Originally created 04/28/01

Job freeze gets mixed responses



ATLANTA - Legislative Democrats got behind Gov. Roy Barnes on Friday, one day after the governor imposed a partial hiring freeze on the state government, while Republicans claimed vindication for the stand they took on spending during last month's budget debates.

Meanwhile, state department heads were crossing their fingers that Thursday's order won't cut too deeply into their operations.

The hiring freeze prohibits state agencies from filling most current and future job vacancies. A notable exception is on-the-road personnel with the Georgia Bureau of Investigation and the State Patrol.

Mr. Barnes ordered his budget office to conduct a thorough review of all new and expanding programs to see whether they're necessary.

In putting the brakes on state spending, the governor cited deepening concerns about the economy. Earlier this week, Georgia State University reported that economic activity fell in nine of 13 Southeastern states, including Georgia, in the last quarter of 2000.

The region's growth was down to a 0.6 percent annual rate after reaching 6 percent last spring. The slowdown was attributed mainly to slumps in manufacturing and construction.

On Friday, Senate Appropriations Committee Chairman George Hooks praised Mr. Barnes' response to the negative economic news.

"I think it's good fiscal policy to watch the ongoing programs," said Mr. Hooks, D-Americus. "That's where he is concentrating ... not just on salaries."

But Senate Minority Leader Eric Johnson said Mr. Barnes and legislative Democrats should have seen the signs of a slowing economy during last winter's budget debates. Republicans argued that the state was spending too much - particularly on pork-barrel projects - at a time when surrounding states were running budget shortfalls.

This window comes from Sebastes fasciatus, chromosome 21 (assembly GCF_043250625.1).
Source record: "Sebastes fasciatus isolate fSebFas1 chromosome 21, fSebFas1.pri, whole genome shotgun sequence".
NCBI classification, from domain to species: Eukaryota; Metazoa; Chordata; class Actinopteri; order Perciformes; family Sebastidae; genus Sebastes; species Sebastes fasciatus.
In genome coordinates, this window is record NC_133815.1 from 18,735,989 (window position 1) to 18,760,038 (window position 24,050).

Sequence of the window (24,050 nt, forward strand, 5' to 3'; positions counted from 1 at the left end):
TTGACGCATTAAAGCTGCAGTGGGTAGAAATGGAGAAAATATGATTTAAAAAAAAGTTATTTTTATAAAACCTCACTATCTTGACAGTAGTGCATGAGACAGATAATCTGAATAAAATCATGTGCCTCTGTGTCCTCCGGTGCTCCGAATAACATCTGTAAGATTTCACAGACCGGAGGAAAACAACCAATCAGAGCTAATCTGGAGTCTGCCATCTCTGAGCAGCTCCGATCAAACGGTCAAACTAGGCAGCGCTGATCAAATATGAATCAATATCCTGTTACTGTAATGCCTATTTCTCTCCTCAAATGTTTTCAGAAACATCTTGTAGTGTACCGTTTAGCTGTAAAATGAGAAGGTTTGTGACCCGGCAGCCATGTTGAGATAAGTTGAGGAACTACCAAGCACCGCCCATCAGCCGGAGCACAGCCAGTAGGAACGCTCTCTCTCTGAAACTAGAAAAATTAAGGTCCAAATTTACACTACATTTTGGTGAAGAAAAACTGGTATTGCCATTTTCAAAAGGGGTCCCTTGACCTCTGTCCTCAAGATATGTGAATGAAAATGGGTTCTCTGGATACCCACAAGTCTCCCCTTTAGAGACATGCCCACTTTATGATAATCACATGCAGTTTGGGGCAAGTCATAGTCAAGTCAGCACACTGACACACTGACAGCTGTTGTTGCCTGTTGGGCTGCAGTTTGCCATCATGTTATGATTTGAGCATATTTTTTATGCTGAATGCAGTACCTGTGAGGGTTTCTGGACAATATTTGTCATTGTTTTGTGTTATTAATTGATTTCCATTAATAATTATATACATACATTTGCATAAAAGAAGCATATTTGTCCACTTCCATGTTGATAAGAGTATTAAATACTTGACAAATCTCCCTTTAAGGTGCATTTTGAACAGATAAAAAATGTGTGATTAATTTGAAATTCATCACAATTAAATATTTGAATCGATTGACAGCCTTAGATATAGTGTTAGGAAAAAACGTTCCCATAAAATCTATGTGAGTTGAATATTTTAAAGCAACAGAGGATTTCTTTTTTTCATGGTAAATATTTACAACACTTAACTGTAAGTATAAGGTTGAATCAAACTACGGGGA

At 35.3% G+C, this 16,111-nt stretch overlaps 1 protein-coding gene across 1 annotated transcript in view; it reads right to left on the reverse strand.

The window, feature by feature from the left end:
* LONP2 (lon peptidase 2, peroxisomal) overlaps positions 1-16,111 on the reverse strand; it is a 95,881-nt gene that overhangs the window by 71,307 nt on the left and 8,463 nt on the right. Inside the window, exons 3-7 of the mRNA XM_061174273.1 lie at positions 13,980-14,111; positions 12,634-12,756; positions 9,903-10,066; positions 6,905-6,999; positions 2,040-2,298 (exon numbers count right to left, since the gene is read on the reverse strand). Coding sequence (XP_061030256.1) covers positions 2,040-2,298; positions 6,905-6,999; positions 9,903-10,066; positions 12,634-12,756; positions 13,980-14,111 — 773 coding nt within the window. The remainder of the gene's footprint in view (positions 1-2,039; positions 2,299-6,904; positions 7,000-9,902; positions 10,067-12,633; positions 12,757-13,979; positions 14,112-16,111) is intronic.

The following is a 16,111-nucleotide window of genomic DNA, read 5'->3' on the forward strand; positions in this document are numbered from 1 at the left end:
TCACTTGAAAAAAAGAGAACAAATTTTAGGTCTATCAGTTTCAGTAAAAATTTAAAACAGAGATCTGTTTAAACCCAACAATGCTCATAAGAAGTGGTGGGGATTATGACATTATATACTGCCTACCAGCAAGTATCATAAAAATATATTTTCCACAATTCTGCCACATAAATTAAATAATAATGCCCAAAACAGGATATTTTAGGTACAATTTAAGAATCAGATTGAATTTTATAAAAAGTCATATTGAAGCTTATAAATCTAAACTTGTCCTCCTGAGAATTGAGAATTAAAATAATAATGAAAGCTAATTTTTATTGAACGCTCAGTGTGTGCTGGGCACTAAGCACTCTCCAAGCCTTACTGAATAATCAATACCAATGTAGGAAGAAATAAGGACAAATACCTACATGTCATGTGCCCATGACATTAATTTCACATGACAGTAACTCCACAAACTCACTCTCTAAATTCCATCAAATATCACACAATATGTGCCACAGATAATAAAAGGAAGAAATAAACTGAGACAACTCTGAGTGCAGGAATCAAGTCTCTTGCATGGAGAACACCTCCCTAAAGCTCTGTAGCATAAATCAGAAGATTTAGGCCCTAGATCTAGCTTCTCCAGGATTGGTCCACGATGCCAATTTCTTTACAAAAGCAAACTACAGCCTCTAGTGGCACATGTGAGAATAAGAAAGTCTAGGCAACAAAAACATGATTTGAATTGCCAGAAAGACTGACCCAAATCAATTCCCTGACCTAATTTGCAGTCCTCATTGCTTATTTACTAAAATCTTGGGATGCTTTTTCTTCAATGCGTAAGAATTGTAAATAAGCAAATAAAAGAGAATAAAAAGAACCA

"They were spending money to buy re-election and maintain power, hoping and praying that the economy didn't cut into the take-home pay of the Democratic majority," said Mr. Johnson, R-Savannah. "It looks like the chickens have come home to roost."

But Rep. Terry Coleman, chairman of the House Appropriations Committee, said reining in state spending by executive order gives Mr. Barnes more flexibility than he would have if the Legislature had enacted spending cuts back in March.

"If the economy picks up, he can ease up on this," said Mr. Coleman, D-Eastman. "If it doesn't, he's got the money frozen. It gives him the best of both worlds."

The governor's order instructed state agencies to hold off on further spending until his Office of Planning and Budget has provided guidelines for the upcoming programmatic review.

Until those guidelines are produced, department managers aren't certain how the freeze will affect them.

Andy Boisseau, a spokesman for the Department of Human Resources, said officials there are hoping the freeze won't jeopardize plans to hire more child-protection caseworkers. Beefing up the Division of Family and Children Services has been a priority for Mr. Barnes in the wake of a task force report citing high turnover among caseworkers as a contributing factor in the deaths of children in the agency's custody.

Marty Smith, a spokesman for the Department of Community Health, said the state has less flexibility with much of the department's funding than with other state agencies because much of its budget is driven by Medicaid, the joint state-federal health care program for the poor.

The same economic downturn that's prompting Mr. Barnes to curtail state spending also is likely to result in an increase in the number of Medicaid recipients, which automatically would boost the state's funding of the program, he said.

Education is another department that has a major part of its funding walled off from the governor's order.

Bill Gambill, deputy superintendent for finance and technology, said the restrictions won't affect state aid to local school districts. And Mr. Barnes' order itself also specifically exempts classroom teachers.

But beyond that, Mr. Gambill isn't sure what the spending curbs will do to education.

"We don't know what the impact is until we see those guidelines," he said.

Reach Dave Williams at (404) 589-8424.